For many years if you called out, "Hey, Chef Huntzinger," in a south Jersey kitchen, you could expect three heads to turn your way. Locals are familiar with the name Huntzinger because of the restaurant the three brothers, Jeff, Greg, and Jim ran together for nine years.
The hard working brothers offered American cuisine at breakfast, lunch and dinner along with a full service bar at Huntzinger's American Food & Drink in Mays Landing. "We were one of the first in the area with a craft beer menu," says Jim Huntzinger.
That was back in the day when the term micro breweries was coming into common usage.
The restaurant, that Hunt-zinger describes as a "from scratch kitchen with only the three brothers cooking," lasted from 1992 until 2001.
When asked if the strong-willed brothers ever fought in the kitchen, Huntzinger laughed and said, "plenty," describing their time together in the kitchen, at times, as a "heavyweight tag team match."
Friends and former customers will understand the joke.
The memories are especially poignant with the recent loss of older brother Jeff this past July.
For Jim, the youngest of the three, the kitchen has always been the place to be. "I've really never done anything but work in a kitchen," says Huntzinger.
Born in Atlantic City and raised in Northfield, Huntzinger has spent most of his professional life in the area.
His eighth-grade teacher was a cook at the original Crab Pot in Margate, when he asked a 13-year-old Huntzinger if he would like to spend the summer washing dishes.
Later, when Huntzinger knew that cooking was his passion, he attended the Culinary Institute of America in Hyde Park, N.Y., graduating with a degree in 1987.
His first job after school was with brother Greg at the Oceanfront Restaurant and Lounge in Brigantine, where he remained for three years in order to share his education with his brother.
Huntzinger then went to work for the Sutor family, another well-known restaurant family from the area, as an executive chef at the Sutor's Island Inn in Somers Point.
TheTrump Taj Mahal Casino Hotel in Atlantic City was the next stop for Huntzinger. Jeff was already well established there when Jim started work. Jim followed suit shortly after, with each of the brothers responsible for a different outlet on the property.
Working in such large volume was a new experience. "The production kitchen was an amazing operation that really opened my eyes," says Huntzinger.
Huntzinger later worked at the Trump Marina Hotel Casino, leaving as executive sous chef after it changed hands to become the Golden Nugget Hotel & Casino.
When Huntzinger applied for the executive position at Harry's Oyster Bar in Atlantic City, Frank Doherty the owner thought Huntzinger, instead, would be a better fit at the Knife & Fork, also in the resort.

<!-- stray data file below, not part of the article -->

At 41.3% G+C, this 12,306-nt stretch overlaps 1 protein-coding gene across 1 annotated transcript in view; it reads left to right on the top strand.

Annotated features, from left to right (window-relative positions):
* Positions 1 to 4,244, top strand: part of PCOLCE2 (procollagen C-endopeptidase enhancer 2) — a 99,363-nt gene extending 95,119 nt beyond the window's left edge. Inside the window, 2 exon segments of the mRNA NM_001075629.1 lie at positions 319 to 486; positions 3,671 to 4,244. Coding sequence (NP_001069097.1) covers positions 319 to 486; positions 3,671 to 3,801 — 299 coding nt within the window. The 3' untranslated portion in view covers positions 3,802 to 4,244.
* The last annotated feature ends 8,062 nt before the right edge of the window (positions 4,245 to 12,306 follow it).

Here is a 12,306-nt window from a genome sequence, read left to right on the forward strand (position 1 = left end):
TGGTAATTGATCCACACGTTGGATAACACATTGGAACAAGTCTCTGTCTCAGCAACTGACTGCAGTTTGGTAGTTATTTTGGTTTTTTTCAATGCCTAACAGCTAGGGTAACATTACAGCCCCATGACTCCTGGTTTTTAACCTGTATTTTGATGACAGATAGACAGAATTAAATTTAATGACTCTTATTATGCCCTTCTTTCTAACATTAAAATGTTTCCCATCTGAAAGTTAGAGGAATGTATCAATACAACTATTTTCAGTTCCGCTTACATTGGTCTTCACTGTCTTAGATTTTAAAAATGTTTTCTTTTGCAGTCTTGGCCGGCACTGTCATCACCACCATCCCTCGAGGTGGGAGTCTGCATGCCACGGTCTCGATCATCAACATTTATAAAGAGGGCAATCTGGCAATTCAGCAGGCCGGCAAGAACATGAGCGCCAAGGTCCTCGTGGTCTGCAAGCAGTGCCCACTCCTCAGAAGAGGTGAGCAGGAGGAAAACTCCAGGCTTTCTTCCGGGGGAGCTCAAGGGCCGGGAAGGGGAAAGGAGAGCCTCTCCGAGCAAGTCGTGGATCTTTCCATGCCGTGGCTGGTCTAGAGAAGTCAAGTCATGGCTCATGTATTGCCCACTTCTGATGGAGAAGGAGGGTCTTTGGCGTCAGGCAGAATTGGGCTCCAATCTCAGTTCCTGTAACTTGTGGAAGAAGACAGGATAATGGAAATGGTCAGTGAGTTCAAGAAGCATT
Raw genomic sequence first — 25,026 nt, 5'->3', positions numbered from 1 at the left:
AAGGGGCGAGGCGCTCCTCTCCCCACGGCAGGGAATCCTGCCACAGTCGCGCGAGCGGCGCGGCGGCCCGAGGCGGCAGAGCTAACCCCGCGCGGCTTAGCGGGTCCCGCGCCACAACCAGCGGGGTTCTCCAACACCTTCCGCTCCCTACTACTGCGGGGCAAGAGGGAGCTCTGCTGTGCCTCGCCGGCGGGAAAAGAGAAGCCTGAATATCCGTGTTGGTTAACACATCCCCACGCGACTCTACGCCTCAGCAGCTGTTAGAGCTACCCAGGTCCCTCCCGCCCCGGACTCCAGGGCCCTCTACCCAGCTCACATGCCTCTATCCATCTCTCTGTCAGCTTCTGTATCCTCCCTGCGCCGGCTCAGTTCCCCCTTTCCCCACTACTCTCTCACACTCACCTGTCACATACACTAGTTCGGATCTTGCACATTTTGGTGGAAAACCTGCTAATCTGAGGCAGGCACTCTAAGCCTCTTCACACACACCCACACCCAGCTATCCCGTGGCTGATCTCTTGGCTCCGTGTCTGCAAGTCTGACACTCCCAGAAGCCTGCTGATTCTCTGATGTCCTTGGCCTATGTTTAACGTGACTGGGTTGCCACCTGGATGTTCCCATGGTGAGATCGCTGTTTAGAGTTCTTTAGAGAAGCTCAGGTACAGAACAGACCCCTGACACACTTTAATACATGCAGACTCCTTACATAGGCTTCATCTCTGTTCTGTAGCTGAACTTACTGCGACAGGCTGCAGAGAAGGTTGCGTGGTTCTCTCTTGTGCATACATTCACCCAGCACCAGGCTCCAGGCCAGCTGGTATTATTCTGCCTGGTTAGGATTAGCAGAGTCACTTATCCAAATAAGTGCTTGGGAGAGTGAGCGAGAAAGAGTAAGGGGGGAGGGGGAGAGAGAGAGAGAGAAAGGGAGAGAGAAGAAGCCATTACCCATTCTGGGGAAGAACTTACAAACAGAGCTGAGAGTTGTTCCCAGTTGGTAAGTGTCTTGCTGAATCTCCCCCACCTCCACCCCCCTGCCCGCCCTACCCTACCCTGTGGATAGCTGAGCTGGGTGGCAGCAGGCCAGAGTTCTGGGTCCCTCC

Huntzinger's audition took place at Dock's Oyster House when Doherty asked him to cook a simple plate of linguine with white clam sauce for himself and four other people.
"It seems very simple, but not everyone makes it the same way," says Huntzinger.
Huntzinger also made seared scallops with sweet corn risotto and the deal was sealed.
Employed at the Knife & Fork since the beginning of November, Huntzinger knows enough about the restaurant's history, not to consider making any major changes to the menu.
"The Knife & Fork is so well established, I'm not going to take Lobster Thermidor off the menu," he said.
Instead, Huntzinger has added some seasonal fall and winter dishes with his personal touch, soon to change again for spring and summer.
A separate menu insert includes the use of sustainable ingredients, where most of his seasonal changes appear. Dishes such as the pork porterhouse from Lancaster Farms Cooperative, use pork that is hormone free and grass fed, from humanely raised animals.
His creative plate is served with sweet potato and Brussels sprout hash with applewood smoked bacon and a Grand Marnier gastrique, made with brown sugar, rice wine vinegar and an orange-flavored liquor scented with a rosemary sprig.
"The gastrique helps to cut the richness of the pork," says Huntzinger.
Excited about his upcoming first summer season at the Knife & Fork, Huntzinger has just finished up a busy Atlantic City Restaurant Week and a busy holiday party season before that.
"I'm looking forward to the summer crowds," says Huntzinger.
Knife & Fork Inn
3600 Atlantic Ave., Atlantic City
Hours: 5 to 11 p.m. Mondays to Thursdays; 11:30 a.m. to midnight Fridays; 4 p.m. to midnight Saturdays; 4:30 to 10 p.m. Sundays